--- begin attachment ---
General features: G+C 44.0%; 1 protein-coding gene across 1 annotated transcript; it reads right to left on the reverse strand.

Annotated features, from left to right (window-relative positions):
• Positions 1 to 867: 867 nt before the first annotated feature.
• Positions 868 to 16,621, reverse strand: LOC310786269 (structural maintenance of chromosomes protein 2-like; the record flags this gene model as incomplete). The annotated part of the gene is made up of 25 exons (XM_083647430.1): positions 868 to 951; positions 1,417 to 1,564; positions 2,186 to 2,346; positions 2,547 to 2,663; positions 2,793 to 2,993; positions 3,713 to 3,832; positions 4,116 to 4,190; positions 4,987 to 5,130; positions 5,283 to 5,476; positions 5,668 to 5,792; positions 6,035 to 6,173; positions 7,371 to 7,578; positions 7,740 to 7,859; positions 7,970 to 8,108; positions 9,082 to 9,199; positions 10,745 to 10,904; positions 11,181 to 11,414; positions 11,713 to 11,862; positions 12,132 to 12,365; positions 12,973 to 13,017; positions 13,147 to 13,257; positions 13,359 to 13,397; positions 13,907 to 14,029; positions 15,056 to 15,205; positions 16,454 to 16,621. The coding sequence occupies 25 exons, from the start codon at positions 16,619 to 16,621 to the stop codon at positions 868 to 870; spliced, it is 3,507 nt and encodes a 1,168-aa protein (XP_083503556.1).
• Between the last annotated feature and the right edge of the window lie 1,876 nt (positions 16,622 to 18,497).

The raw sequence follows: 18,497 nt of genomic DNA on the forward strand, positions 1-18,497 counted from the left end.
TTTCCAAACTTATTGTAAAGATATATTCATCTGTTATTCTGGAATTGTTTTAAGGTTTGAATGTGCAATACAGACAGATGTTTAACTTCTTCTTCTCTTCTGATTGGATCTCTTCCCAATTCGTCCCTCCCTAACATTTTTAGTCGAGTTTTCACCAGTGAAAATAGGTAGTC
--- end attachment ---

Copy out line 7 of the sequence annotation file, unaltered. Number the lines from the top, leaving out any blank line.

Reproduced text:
TTTCCAAACTTATTGTAAAGATATATTCATCTGTTATTCTGGAATTGTTTTAAGGTTTGAATGTGCAATACAGACAGATGTTTAACTTCTTCTTCTCTTCTGATTGGATCTCTTCCCAATTCGTCCCTCCCTAACATTTTTAGTCGAGTTTTCACCAGTGAAAATAGGTAGTC